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Protecting / serving a file via readfile(), force download?

Posted by: admin November 30, 2017 Leave a comment

Questions:

I’m trying to make a simple script that does two things:

  1. Serves up a file and hide’s it’s destination
  2. Has a download counter

Now, I’m doing this in the wordpress environment, but this question isn’t completely wordpress-related so I figured I would ask here.

Basically, the way I have it set up, currently, is I have a link that when you click it sets a $_['GET'] which is then checked if is set. If it is set, the download file is served.

the link: <a href="http://localhost:8888/fresh/?dl_id=01">Click here!</a>

the $_['GET'] code: http://pastebin.com/93nD43gA

There is a bit of wordpress jargon in the code, but basically it’s checking a download count user_meta and if it’s > 0, serveFile() is called.

The main problem I’m having here is, if I click the link, readfile() loads the actual file contents INTO the window (garbled text). If I add a target=_blank to the <a> it opens a new browser window and loads the contents INTO the window.

This approach seemed to work perfectly fine when I was doing it as stand-alone php files. My main issue is that I need to keep the wordpress space so I can call functions, etc. associated with it.

I have tried using the $_['GET'] on both the self page, another page with a custom template (the code in the pastebin above), and as a stand-alone php file. Both the first two options load the file INTO the window. The third doesn’t preserve wordpress functions, even if I include blog-header.php.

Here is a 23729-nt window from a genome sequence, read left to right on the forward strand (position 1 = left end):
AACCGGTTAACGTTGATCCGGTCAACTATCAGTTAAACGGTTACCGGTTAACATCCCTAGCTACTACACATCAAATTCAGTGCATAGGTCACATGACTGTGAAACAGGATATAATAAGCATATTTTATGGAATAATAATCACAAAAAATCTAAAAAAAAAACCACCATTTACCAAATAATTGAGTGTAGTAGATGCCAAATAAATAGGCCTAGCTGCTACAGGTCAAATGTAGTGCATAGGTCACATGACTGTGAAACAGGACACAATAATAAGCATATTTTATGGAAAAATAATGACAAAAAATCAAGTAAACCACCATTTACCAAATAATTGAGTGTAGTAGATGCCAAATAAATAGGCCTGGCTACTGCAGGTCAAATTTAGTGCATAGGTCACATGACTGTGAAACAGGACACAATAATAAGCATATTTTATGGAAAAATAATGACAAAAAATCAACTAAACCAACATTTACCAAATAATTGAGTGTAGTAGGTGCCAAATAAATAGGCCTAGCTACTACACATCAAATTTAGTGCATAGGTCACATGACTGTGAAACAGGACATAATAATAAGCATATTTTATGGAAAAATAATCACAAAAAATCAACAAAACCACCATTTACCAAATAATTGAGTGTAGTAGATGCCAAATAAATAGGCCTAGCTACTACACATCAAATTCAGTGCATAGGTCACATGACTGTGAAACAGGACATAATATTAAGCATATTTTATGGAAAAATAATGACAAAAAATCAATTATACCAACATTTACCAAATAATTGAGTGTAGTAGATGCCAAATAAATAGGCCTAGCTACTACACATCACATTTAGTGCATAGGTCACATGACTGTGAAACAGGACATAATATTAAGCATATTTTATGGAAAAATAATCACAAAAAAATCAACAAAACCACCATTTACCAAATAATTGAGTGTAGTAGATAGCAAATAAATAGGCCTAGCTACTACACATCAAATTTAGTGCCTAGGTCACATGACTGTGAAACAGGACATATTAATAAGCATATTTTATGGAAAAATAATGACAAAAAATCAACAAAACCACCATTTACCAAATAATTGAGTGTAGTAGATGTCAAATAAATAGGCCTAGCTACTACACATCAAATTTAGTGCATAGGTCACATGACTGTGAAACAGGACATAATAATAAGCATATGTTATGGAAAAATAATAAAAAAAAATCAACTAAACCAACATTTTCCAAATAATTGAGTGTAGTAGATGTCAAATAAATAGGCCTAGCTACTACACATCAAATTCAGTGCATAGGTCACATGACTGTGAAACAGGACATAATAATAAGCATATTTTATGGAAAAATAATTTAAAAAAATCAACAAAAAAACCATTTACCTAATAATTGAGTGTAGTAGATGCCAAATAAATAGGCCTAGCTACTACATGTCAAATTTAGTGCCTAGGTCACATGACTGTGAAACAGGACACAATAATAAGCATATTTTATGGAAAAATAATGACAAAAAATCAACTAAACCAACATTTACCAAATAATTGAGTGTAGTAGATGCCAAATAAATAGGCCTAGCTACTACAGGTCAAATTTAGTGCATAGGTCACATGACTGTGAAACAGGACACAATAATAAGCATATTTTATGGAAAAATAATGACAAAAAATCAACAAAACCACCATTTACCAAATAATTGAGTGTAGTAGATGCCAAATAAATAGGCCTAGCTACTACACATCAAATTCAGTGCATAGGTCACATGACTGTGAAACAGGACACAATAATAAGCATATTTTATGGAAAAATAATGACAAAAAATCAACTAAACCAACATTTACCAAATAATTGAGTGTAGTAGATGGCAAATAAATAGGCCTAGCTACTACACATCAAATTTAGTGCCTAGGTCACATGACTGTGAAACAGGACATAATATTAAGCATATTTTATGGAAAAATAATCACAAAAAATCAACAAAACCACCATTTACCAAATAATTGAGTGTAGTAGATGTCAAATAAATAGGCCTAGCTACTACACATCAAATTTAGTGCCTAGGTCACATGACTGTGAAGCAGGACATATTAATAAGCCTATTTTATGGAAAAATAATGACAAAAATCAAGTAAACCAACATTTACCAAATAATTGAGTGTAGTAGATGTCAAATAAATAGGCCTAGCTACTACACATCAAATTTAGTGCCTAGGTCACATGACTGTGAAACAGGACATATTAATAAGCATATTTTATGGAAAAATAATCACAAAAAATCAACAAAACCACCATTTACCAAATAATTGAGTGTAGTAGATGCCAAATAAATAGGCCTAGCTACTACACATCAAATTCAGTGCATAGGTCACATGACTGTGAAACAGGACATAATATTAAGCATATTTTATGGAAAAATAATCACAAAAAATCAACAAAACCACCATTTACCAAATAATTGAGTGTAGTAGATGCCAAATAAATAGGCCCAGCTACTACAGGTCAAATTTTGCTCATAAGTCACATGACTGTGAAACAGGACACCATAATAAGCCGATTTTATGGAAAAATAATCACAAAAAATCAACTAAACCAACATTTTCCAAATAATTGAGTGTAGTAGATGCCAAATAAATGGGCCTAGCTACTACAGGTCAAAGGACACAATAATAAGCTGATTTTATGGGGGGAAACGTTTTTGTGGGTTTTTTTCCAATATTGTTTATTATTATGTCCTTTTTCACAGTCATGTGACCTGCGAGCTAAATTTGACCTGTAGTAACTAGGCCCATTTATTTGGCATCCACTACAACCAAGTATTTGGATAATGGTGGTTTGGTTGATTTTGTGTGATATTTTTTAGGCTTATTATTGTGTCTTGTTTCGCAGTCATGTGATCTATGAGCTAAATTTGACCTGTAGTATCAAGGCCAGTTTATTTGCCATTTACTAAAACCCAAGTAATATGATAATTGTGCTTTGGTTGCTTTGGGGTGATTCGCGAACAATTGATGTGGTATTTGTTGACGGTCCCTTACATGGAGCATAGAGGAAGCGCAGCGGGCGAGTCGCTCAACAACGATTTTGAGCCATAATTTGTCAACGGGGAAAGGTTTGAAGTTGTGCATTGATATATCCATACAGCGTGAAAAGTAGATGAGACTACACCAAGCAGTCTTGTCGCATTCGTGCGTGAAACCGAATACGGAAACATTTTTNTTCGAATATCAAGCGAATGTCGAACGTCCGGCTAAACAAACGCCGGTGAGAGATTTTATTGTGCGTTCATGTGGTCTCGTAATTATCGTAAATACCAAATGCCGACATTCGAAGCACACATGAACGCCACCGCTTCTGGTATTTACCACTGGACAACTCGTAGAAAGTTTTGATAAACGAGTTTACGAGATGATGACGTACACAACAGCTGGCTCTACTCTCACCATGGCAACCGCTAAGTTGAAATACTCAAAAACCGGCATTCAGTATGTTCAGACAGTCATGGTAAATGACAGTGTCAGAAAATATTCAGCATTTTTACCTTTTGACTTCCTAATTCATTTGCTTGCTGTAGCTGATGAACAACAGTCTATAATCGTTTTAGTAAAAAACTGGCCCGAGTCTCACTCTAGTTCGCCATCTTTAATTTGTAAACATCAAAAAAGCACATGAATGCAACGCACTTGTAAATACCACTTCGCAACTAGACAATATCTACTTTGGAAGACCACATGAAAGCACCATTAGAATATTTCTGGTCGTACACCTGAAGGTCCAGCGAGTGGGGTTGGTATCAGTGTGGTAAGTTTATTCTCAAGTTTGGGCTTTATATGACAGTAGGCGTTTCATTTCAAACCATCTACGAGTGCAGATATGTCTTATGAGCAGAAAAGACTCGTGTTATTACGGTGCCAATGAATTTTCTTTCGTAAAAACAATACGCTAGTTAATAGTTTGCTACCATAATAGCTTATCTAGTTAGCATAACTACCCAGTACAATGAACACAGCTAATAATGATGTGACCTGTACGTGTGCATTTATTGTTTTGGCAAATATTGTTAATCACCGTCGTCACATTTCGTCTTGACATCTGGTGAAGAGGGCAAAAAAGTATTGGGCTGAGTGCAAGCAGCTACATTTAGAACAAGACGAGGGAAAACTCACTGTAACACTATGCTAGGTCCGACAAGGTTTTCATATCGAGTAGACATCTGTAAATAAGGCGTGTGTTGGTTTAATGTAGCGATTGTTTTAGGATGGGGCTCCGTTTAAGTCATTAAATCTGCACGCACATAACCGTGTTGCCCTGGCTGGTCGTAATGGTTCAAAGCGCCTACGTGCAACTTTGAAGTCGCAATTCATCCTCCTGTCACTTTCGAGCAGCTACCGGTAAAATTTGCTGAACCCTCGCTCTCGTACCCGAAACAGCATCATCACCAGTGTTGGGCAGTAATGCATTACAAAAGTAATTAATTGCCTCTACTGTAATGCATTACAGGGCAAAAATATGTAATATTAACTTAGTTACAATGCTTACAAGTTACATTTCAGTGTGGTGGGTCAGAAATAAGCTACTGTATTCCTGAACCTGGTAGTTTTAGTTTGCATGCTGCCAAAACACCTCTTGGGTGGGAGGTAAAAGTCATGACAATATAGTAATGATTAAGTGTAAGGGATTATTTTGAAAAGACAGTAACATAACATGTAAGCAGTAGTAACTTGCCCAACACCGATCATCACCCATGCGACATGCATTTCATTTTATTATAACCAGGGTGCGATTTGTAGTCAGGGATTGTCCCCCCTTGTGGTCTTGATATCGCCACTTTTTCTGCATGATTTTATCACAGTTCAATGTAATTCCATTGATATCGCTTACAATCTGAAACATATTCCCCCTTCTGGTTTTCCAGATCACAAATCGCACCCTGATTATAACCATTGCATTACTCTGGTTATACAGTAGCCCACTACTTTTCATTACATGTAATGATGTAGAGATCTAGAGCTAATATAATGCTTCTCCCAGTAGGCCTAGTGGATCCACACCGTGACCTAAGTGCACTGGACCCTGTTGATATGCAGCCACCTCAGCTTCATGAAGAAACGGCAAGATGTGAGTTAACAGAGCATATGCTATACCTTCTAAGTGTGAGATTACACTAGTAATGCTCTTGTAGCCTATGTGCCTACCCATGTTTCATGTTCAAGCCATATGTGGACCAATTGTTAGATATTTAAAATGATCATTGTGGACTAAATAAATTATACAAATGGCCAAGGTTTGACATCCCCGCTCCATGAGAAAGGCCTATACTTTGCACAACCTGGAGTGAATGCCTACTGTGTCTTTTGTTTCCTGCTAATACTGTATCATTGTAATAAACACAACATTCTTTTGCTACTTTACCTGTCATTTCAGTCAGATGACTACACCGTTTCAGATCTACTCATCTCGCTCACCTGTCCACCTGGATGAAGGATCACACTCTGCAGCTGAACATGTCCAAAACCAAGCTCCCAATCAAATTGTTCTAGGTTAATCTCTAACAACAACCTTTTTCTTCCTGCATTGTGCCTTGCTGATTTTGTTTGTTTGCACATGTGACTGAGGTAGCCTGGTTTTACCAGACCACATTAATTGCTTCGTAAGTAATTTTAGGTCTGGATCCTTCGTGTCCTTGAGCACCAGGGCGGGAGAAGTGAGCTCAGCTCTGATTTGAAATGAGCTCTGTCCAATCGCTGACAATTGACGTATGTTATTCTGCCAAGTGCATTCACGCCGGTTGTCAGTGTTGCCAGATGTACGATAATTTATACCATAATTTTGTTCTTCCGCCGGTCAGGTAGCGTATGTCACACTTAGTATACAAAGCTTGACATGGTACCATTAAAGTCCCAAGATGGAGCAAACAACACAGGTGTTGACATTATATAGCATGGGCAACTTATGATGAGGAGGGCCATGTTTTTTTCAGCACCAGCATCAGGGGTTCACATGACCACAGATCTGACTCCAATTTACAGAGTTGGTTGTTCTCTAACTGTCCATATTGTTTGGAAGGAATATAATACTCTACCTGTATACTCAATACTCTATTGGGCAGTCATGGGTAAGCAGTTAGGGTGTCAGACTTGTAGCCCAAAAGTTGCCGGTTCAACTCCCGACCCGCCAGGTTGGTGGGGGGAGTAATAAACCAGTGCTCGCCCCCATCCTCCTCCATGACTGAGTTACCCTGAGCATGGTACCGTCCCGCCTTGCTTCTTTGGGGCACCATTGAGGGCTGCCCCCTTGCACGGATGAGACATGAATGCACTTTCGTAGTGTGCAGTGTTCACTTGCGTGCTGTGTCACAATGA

Can anyone point me in to the right direction of how to get the file to force download and not load INTO the window?

Answers:

You need to set the appropriate header for whatever the file type is. For example, if readfile always serves, PDFs, it should be done like this:

// disable browser caching -- the server may be doing this on its own
header("Pragma: public");
header("Expires: 0");
header("Cache-Control: must-revalidate, post-check=0, pre-check=0");

header('Content-Type: application/pdf');
//forces a download
header("Content-Type: application/force-download");
header('Content-Disposition: attachment; filename=filename.pdf');
readfile($file);

Keep in mind that header only works if you have not sent any data in the request at all including whitespace.

Questions:
Answers:

The ‘garbled’ text is what you want however besides that you have to set a mime. This can be accomplished by simply setting a header, e.g. header("Content-Type: image/png");

If the file mimes will vary (e.g. pdf, doc, png, etc) you should look into finfo extension. With it you can get the full and correct mime of the file

<?php
$finfo = new \finfo(FILEINFO_MIME);
$mime = $finfo->file('path/to/file', FILEINFO_MIME_TYPE);
header("Content-Type: $mime");

As noted – headers can be set only if no write to output has been done (no echo’s, print, etc. Output buffering could help you here).